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11499Re: Dr. Ehrman... worth $59.95?

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  • Gerry
    Sep 22, 2005
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      --- In gnosticism2@yahoogroups.com, "janahooks" <janahooks@y...>
      wrote:
      > Oh,my. What have I done? ;) I read some of this:
      >
      > > http://groups.yahoo.com/group/gnosticism2/message/10820
      >
      > My favorite line:
      > >Sweeeeeet Pleroma——talk about conflicting reports!<
      >
      > Really, though, a fair and helpful critique. Perhaps you might
      want
      > to delete these posts of mine before we set him off again....;)
      >
      > jana




      Now, Jana, why on earth would you not want to see me set off again?
      LOL

      I've had my own share of trouble accessing archives lately, not to
      mention ongoing difficulty utilizing the Search feature ever since
      Yahoo's last major overhaul, but if memory serves, you didn't miss
      much in those initial posts on the subject (toward the end of 2003).

      If I recall correctly, the whole thing started as a means of
      demonstrating how one might apply some critical thinking to the
      various books we might encounter on the subject of Gnosticism. After
      all, if we don't wish to be swayed by the bias of a given author, we
      would do well to recognize it from the start. I believe that Pagels
      and Ehrman were the first names to come up in a discussion of how
      authors often target multiple audiences with differnt works, and
      since we hadn't really dealt with *him* previously (and because we
      shared the UNC connection), I decided to run with it.

      In truth, as you are well aware, I have tried to inject my posts on
      this subject with a certain degree of humor. Having made that
      admission, however, I wouldn't want anyone to get the impression that
      I haven't been genuinely concerned by things I have either read or
      heard in person. If this were a group on Early Christianity, we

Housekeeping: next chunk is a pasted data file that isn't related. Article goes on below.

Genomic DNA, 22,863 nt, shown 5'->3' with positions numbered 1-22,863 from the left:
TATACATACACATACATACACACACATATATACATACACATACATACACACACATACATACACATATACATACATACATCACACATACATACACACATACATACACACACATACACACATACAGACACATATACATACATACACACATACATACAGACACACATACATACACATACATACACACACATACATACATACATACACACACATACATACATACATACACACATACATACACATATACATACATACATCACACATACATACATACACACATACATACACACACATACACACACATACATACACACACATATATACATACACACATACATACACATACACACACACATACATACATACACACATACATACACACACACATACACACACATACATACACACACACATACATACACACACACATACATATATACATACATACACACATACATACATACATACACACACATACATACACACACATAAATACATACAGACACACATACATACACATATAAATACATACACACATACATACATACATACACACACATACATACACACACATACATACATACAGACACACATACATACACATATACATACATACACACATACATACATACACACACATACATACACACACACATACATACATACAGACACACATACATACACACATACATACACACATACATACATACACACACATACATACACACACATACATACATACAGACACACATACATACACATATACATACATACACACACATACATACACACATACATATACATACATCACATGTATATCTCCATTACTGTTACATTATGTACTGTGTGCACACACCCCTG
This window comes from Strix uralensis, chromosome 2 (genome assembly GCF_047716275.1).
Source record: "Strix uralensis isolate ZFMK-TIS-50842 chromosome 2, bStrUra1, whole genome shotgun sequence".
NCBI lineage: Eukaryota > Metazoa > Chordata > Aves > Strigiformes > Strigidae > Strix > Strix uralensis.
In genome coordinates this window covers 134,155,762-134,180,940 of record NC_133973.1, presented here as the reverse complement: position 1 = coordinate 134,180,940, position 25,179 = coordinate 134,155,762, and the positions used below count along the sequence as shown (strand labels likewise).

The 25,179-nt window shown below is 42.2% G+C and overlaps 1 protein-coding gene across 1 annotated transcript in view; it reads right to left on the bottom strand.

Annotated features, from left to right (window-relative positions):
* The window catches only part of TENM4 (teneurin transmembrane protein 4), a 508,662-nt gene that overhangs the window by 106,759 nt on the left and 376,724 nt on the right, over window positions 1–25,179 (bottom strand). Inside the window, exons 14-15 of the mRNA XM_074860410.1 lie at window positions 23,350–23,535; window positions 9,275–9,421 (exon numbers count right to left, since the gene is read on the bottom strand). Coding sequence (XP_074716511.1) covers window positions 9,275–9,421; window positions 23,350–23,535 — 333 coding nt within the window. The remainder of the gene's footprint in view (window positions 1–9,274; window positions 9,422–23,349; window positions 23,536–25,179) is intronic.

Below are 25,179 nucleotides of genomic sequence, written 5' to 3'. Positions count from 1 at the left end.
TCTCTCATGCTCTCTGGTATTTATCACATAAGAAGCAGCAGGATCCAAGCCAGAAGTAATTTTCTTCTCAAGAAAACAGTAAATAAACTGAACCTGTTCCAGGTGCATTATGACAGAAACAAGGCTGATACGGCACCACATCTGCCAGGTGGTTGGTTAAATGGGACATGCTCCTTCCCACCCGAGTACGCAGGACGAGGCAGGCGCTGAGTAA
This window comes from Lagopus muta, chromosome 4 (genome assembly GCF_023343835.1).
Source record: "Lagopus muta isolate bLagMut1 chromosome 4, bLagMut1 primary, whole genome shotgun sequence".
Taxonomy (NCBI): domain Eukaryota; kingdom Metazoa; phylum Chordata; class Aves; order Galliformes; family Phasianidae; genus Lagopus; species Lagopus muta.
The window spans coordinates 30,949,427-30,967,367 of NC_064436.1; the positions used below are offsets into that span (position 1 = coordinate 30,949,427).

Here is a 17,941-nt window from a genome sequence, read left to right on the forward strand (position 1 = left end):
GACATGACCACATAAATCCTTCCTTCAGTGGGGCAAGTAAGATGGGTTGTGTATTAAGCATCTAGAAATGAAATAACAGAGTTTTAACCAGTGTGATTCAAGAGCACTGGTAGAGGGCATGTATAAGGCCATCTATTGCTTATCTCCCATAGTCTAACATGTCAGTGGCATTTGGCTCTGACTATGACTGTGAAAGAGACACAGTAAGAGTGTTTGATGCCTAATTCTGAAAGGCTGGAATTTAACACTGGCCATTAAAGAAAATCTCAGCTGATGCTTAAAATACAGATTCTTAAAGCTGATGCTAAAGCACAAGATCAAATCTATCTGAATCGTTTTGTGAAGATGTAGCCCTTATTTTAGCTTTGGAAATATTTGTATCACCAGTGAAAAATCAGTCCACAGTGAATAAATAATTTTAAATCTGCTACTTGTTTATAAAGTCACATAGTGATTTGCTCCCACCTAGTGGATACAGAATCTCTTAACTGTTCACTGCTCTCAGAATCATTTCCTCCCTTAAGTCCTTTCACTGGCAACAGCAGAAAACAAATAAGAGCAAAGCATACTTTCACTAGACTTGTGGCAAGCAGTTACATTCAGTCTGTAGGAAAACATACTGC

would likely have some of his books listed as recommended reading,
      but since our focus and his area of specialization differ, then I
      would refer someone to his works only if I were confident that the
      context would be kept in mind. FWIW, I have yet to hear anyone
      express dissatisfaction with any titles from the video series, but
      again, they were looking at them for the broader subject matter that
      the tapes were designed to convey.

      Indeed, Ehrman is a charming and engaging speaker, and certainly a
      prolific and accessible writer, but I can't help but worry at how
      Gnosticism will be percieved by the public if the professor's works
      persist in having such popular appeal among the pistic masses, even
      among those who may have at least begun to question their religion.
      After all, as we have said so often in the past, becoming disgruntled
      with the traditional Church and learning that there is much more to
      the history of Christianity than most of us were ever taught are,
      quite simply, NOT synonymous with Gnosticism.

      Similarly, have I even commented here yet how surprised I was to see
      an entire shelf dedicated to "Gnosis" on my last visits to Barnes &
      Noble? At first it wasn't even so much a "surprise" since we have
      all seen this day coming, but it *was*, at least, a pleasant
      observation. That soon gave way to the normal apprehension I might
      have felt if I had been led by my usual, cynical nature. As I
      started reading the titles of the books gathered there, I'm sure I
      must have started visibly shaking my head in disbelief. If such is
      what will characterize Gnosticism in the public mind, then Gnostic
      texts and groups may well continue to be demonized, misunderstood, or
      otherwise (fittingly) swept back under the sands of time.

      Gerry
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